You may enjoy it so much, you decide to go back later in the week for a 2nd couple’s massage, then return for a deluxe facial with hand and foot massage, then return once more for an 80 minute hot rock massage.
You know, if you’re just looking for ideas.
You know what else gingers can do? They can take the Road to Hana. FYI, take a tour bus driven by a Hana native. You do NOT want to attempt to drive that road by yourself. #trust.
We chose to book our tour with Valley Isle Excursions, and will definitely use them again when we return.
While on the Road to Hana, there will be all sorts of quick 5 minute stops where they will let you out, so you can take one or two pics. Very minimal sun exposure, though still it would be wise to wear your 100 SPF, just in case.
Along those stops you will see…
Sites like this:
Rainbow Eucalyptus Trees
Waterfalls. (notice I’m standing under a tree while taking a picture)
Black Rock Beach
Now this beach had very little shade available, so I took a break from sun exposure by entering a nearby cave. Hiding from the sun + photo op = 2 birds/one stone.
On the bus tour, there is a stop for lunch at a sunny flower farm, but the actual tables are under shade umbrellas. If you’re skilled with your iPhone, you can venture out in the sun for very brief periods to take a picture, then quickly retreat to the safety of the shade.
You can even take pictures of the sweet smelling “ginger” flower. Very appropriate name, I think.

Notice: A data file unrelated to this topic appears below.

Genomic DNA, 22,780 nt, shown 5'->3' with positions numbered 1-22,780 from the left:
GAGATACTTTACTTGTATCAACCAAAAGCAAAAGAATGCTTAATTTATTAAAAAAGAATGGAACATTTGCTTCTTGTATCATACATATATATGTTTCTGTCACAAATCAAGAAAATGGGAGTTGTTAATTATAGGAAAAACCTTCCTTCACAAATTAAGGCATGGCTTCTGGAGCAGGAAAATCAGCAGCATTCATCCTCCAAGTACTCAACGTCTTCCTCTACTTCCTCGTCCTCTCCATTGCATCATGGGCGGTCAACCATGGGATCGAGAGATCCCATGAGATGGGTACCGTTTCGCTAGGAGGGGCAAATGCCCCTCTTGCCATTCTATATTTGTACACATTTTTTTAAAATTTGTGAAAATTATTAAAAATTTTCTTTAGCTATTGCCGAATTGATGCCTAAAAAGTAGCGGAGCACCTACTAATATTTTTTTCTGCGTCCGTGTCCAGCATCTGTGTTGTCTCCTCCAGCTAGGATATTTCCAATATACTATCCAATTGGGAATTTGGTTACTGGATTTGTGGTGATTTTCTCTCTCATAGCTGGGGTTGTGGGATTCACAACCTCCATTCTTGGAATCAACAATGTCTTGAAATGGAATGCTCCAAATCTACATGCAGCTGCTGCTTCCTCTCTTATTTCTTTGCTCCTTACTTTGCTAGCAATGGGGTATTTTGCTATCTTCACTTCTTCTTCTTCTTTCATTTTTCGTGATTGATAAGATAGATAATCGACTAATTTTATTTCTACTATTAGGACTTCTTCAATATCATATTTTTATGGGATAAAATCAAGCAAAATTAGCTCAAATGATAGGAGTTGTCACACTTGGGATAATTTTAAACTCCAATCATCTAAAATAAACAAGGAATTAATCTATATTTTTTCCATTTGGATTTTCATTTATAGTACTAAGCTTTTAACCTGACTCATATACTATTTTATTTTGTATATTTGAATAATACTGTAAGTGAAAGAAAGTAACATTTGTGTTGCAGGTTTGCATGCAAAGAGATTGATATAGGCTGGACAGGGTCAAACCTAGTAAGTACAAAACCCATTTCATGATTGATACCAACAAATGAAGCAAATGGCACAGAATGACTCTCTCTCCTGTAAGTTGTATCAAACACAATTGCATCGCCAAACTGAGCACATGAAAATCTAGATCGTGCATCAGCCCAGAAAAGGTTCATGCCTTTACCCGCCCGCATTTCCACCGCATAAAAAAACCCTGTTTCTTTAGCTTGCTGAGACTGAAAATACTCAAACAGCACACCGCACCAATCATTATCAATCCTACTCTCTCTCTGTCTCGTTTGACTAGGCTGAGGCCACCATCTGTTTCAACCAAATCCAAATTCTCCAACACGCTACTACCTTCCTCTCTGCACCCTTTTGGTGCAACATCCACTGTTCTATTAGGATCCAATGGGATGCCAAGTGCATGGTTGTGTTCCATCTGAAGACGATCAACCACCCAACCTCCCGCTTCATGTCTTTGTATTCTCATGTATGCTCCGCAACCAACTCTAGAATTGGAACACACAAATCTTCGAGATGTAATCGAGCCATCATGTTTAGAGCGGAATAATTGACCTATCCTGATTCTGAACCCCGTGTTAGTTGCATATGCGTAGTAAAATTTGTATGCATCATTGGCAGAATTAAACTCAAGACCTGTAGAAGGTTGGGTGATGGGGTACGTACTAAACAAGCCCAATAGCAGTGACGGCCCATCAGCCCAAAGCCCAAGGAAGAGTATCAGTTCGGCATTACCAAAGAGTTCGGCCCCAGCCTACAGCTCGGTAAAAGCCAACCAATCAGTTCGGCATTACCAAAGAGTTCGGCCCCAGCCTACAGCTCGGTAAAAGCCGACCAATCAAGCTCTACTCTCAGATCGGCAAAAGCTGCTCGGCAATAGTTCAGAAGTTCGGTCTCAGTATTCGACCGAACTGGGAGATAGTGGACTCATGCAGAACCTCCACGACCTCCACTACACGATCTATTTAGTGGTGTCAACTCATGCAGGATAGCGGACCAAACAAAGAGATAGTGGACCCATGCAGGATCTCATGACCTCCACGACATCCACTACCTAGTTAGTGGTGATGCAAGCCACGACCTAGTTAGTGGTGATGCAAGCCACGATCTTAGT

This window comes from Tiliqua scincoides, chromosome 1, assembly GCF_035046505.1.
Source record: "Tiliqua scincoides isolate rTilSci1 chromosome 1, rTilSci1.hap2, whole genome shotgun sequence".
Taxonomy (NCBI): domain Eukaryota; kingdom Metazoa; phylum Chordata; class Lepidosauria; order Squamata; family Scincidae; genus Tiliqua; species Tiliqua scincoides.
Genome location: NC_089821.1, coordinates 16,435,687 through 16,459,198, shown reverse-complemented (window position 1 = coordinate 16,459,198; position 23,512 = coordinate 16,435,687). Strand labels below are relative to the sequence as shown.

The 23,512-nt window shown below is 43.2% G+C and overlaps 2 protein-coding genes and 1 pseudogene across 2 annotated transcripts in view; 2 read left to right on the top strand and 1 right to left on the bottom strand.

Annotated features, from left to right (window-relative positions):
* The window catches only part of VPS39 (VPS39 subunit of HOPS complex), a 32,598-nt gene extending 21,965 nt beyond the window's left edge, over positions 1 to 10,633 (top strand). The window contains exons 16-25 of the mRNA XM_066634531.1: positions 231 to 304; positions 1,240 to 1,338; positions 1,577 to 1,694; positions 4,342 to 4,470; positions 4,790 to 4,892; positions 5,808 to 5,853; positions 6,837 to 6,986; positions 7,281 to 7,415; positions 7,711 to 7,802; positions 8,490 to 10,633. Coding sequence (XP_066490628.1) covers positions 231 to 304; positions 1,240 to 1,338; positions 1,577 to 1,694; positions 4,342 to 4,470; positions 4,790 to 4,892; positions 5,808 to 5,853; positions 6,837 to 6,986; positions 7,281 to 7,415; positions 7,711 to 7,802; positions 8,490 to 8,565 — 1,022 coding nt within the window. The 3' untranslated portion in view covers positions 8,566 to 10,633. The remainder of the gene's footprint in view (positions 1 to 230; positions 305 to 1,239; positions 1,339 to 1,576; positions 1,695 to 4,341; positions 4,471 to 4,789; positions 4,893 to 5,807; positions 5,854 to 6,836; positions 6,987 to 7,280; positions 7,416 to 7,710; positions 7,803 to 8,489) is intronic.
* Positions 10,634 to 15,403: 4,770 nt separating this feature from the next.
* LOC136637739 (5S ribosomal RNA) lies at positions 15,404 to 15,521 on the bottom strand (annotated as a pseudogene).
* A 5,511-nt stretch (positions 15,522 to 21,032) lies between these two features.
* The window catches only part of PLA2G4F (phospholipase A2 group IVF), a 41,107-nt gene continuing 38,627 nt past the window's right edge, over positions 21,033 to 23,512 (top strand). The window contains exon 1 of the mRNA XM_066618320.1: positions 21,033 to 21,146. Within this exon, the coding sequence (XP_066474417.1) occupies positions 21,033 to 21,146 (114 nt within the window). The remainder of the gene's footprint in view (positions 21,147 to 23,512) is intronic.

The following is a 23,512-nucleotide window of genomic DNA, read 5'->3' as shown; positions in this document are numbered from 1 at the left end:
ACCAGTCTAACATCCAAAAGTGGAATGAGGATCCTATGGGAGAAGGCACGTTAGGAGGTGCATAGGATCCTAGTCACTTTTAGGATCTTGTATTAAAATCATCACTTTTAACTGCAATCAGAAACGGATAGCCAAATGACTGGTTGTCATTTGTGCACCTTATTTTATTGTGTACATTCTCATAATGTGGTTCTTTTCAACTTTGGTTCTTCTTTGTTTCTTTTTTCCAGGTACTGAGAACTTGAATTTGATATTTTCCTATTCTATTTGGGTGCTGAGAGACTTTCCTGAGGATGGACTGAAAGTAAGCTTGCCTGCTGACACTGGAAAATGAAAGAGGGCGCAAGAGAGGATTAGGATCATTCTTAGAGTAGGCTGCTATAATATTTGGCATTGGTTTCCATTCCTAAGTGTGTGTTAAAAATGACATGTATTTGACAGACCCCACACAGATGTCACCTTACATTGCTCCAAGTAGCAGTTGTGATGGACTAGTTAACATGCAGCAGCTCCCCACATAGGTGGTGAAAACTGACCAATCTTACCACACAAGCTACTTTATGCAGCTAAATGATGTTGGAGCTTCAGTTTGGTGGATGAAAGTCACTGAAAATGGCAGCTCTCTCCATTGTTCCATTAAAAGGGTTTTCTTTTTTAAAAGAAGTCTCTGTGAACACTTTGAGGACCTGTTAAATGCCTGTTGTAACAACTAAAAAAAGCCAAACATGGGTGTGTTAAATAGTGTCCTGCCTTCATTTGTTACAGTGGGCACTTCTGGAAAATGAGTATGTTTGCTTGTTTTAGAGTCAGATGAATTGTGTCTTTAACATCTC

The entire tour is a 12 hour bus ride, so you have plenty of time to ride in the shaded, air-conditioned bus, enjoying the view, and take pictures of the Japanese couple stuck in the back with you, who spoke no English and paid decent money to sleep their way through much of the tour. That is, when they weren’t talking loudly to each other in Japanese, making it difficult to hear the bus driver’s narrative. I wish I had known how to yell “QUIET!” in Japanese.
Also on our tour, we saw a church made of coral (Palapala Ho’omau) where Charles Lindbergh (the dude that flew planes and had a child kidnapped) is buried. On a side note… those Hawaiians sure are fond of their vowels and apostrophes. Just saying.
There are some other graves there as well. It was really quite beautiful how they were lined with lava rocks and trees.
Another quick stop to see Haleakala. (which is apparently no longer considered a dormant volcano, but rather just a sleepy one that will wake up sometime in the not too distant future. YIKES!)
Later in the tour there is an hour stop at the “Seven Sacred Pools”. Though you’re only allowed to swim in 3 of them. Guess they should call it “Four Sacred Pools With Three Slightly Less Sacred Pools.” Now, I’m sure these three natural pools with their natural rock slides are da bomb, but for a ginger that just screams “place where I can get badly sunburned”. Best to hang out in the Visitor Center and read all you can about the history of Maui.
Turns out the Visitor Center is pretty small, so you should be done reading all the history within 10 minutes or so. Afterwards, it would be best to find a place to sit under a shady tree and read a book while enjoying the ocean breeze. You may even spot some wildlife. Check out this mongoose.
Stop acting like you aren’t impressed by my mongoose pic. There’s only so much you can do with an iPhone. (notice I’m safely in the shade while observing the wildlife.)
At the end of the Road to Hana Tour, they take you to the winery at Ulupalakua Ranch, where everyone gets to sample 4 different kinds of wine. Exactly what you need after hours of windy one-lane roads with 2-way traffic and sheer drop-offs into the ocean with no railings.
After tasting the wine, you can walk along the grounds of the winery, which is mostly in the shade, enjoying the various flowers and buildings.